Monday, September 21, 2015


The 48th edition of the Denver Gem and Mineral Show opened on September 18, 2015.  The Show is sponsored by the Greater Denver Area Gem and Mineral Council and is currently housed at the Denver Mart north of downtown and adjacent to I-25 (for easy access).  In addition to the "main event" nine other shows are scattered across the city starting on September 11 or 12 and extending to the 20th.  There are something like 850 different vendors displaying their wares at the ten shows; however, the "main event" is the show with the competitive cases and displays by various museums and clubs.  The street talk is that Denver is the second largest venue after Tucson and one needs all week to visit the several opportunities.

Jack Thompson, a longtime member of the Colorado Springs Mineralogical Society is an expert in judging competitive display cases.

I usually attend the "main event" in order to see the various display cases and ogle at the minerals and wonder why my expeditions have never produced such fine specimens?  This year was a little different as my newly replaced knee and my upcoming new hip really slowed down the walking.  I was essentially confined to the center stage of the Mart and unable to visit the various hallways with fine mineral and fossil dealers.  But, I am hopeful that the new body parts will allow much more mobility in the near future!

My favorite display was Minerals and the Instruments used to Study Them exhibited by Dan and Dianne Kile.

The theme for the 48th Show was Minerals of the Southwest so I expected numerous specimens of Arizona azurite and malachite; the exhibits did not disappoint.  There were several cases displaying minerals from Utah, especially large nodules of variscite and crandallite.  These two aluminum phosphates are greatly sought after by collectors, especially those collected form the Little Green Monster Claim in Clay Canyon near Fairfield in Utah County.  This mine was worked by two collectors with connections to the Colorado Springs Mineral Society---Ed Over and Art Montgomery.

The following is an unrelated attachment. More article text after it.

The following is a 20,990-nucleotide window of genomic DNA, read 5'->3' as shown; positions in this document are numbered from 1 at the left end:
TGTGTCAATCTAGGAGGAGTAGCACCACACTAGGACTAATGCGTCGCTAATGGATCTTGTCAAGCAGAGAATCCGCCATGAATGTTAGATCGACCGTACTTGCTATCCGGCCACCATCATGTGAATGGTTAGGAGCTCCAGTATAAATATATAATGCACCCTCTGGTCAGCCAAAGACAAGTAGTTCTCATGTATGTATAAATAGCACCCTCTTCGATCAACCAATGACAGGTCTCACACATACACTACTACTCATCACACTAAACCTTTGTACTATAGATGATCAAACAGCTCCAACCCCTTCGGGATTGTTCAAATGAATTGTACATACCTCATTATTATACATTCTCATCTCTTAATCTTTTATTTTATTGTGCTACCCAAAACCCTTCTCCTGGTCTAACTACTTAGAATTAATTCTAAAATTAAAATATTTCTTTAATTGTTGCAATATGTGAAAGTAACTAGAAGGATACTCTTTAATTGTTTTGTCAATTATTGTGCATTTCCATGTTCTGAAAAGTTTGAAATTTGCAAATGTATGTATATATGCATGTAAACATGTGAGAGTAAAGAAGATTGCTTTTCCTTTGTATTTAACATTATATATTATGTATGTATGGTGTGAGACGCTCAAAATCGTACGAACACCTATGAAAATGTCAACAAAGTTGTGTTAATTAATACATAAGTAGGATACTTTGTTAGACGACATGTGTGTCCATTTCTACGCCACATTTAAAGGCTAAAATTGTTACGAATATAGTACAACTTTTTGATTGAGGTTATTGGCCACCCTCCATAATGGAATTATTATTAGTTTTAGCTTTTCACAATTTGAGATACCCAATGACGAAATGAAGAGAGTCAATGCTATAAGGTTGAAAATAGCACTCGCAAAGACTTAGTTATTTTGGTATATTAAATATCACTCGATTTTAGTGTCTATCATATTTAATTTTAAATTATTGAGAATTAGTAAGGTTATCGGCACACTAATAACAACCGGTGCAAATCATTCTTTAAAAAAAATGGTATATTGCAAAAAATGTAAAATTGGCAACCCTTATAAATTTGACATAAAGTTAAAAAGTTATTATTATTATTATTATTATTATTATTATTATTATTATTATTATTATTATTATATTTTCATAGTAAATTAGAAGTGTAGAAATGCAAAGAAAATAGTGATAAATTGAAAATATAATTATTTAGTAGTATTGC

The green to yellow phosphate nodules containing variscite [AlPO4-2H2O] and crandallite [CaAl3(PO4)(PO3OH)(OH)6] collected from the Little Monster Claim are probably the “best in the world.”

This specimen came from Arizona and is a great azurite.

I have never collected Arizona Fire Agates but certainly observe such in dealer displays.
Beautiful malachite from the Bisbee Copper Queen Mine.

I thought this specimen from Bisbee was particularly nice.

New Mexico furnished some nice specimens but not many cases dedicated to the state. Certainly the smithsonite shown below was a nice eyeopener. 

These Thunder Eggs collected from Little Florida Mountains near Demming, New Mexico, have spectacular colors and patterns.

Nevada is a top gold producing state and specimens were in abundance. 

I have never seen such a display of quartz scepters. 

 A mighty large hunk of turquoise from Cripple, Creek, Colorado.

I thought these stone intarsia boxes were absolutely amazing.  They were constructed by Nicolai Medvedev and are housed at the Lizzardo Museum of Lapidary Arts.

And no Denver Show would be complete without Mr. Bones and Moroccan fossils.